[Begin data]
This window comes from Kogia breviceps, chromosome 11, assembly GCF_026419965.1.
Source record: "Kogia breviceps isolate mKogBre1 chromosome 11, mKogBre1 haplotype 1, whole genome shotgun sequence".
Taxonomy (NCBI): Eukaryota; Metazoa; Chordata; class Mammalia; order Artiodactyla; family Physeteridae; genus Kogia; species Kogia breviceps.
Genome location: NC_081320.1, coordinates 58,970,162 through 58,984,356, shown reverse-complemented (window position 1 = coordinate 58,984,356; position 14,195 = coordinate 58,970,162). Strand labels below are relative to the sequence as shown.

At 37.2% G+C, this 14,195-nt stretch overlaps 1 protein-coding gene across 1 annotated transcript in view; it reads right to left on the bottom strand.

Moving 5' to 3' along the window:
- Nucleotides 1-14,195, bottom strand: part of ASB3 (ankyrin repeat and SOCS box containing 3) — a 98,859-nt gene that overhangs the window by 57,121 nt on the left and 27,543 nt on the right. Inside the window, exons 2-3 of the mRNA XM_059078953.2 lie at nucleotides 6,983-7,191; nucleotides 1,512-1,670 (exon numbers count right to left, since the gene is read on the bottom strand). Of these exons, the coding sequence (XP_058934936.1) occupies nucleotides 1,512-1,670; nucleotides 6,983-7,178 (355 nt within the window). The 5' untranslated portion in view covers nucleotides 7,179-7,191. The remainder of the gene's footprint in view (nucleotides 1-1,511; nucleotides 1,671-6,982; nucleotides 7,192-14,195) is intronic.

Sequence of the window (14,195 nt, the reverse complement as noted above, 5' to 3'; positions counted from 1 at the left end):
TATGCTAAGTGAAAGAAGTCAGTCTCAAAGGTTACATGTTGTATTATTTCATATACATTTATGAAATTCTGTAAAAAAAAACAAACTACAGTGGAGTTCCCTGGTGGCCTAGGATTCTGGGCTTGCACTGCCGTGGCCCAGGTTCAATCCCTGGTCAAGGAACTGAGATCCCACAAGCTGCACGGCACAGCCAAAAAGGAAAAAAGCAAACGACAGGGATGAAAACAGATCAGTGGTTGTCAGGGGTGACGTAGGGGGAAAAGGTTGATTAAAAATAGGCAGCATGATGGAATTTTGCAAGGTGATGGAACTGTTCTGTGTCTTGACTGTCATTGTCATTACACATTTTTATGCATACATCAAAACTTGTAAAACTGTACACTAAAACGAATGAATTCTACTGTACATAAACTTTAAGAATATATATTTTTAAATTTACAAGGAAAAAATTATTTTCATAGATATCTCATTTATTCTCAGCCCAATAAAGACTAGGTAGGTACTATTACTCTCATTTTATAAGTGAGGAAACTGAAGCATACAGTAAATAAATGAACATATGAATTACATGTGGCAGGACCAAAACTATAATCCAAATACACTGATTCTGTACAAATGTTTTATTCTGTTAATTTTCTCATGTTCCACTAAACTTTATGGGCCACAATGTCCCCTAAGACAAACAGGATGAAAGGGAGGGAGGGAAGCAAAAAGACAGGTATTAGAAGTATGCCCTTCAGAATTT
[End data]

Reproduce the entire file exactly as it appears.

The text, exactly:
This window comes from Kogia breviceps, chromosome 11, assembly GCF_026419965.1.
Source record: "Kogia breviceps isolate mKogBre1 chromosome 11, mKogBre1 haplotype 1, whole genome shotgun sequence".
Taxonomy (NCBI): Eukaryota; Metazoa; Chordata; class Mammalia; order Artiodactyla; family Physeteridae; genus Kogia; species Kogia breviceps.
Genome location: NC_081320.1, coordinates 58,970,162 through 58,984,356, shown reverse-complemented (window position 1 = coordinate 58,984,356; position 14,195 = coordinate 58,970,162). Strand labels below are relative to the sequence as shown.

At 37.2% G+C, this 14,195-nt stretch overlaps 1 protein-coding gene across 1 annotated transcript in view; it reads right to left on the bottom strand.

Moving 5' to 3' along the window:
- Nucleotides 1-14,195, bottom strand: part of ASB3 (ankyrin repeat and SOCS box containing 3) — a 98,859-nt gene that overhangs the window by 57,121 nt on the left and 27,543 nt on the right. Inside the window, exons 2-3 of the mRNA XM_059078953.2 lie at nucleotides 6,983-7,191; nucleotides 1,512-1,670 (exon numbers count right to left, since the gene is read on the bottom strand). Of these exons, the coding sequence (XP_058934936.1) occupies nucleotides 1,512-1,670; nucleotides 6,983-7,178 (355 nt within the window). The 5' untranslated portion in view covers nucleotides 7,179-7,191. The remainder of the gene's footprint in view (nucleotides 1-1,511; nucleotides 1,671-6,982; nucleotides 7,192-14,195) is intronic.

Sequence of the window (14,195 nt, the reverse complement as noted above, 5' to 3'; positions counted from 1 at the left end):
TATGCTAAGTGAAAGAAGTCAGTCTCAAAGGTTACATGTTGTATTATTTCATATACATTTATGAAATTCTGTAAAAAAAAACAAACTACAGTGGAGTTCCCTGGTGGCCTAGGATTCTGGGCTTGCACTGCCGTGGCCCAGGTTCAATCCCTGGTCAAGGAACTGAGATCCCACAAGCTGCACGGCACAGCCAAAAAGGAAAAAAGCAAACGACAGGGATGAAAACAGATCAGTGGTTGTCAGGGGTGACGTAGGGGGAAAAGGTTGATTAAAAATAGGCAGCATGATGGAATTTTGCAAGGTGATGGAACTGTTCTGTGTCTTGACTGTCATTGTCATTACACATTTTTATGCATACATCAAAACTTGTAAAACTGTACACTAAAACGAATGAATTCTACTGTACATAAACTTTAAGAATATATATTTTTAAATTTACAAGGAAAAAATTATTTTCATAGATATCTCATTTATTCTCAGCCCAATAAAGACTAGGTAGGTACTATTACTCTCATTTTATAAGTGAGGAAACTGAAGCATACAGTAAATAAATGAACATATGAATTACATGTGGCAGGACCAAAACTATAATCCAAATACACTGATTCTGTACAAATGTTTTATTCTGTTAATTTTCTCATGTTCCACTAAACTTTATGGGCCACAATGTCCCCTAAGACAAACAGGATGAAAGGGAGGGAGGGAAGCAAAAAGACAGGTATTAGAAGTATGCCCTTCAGAATTT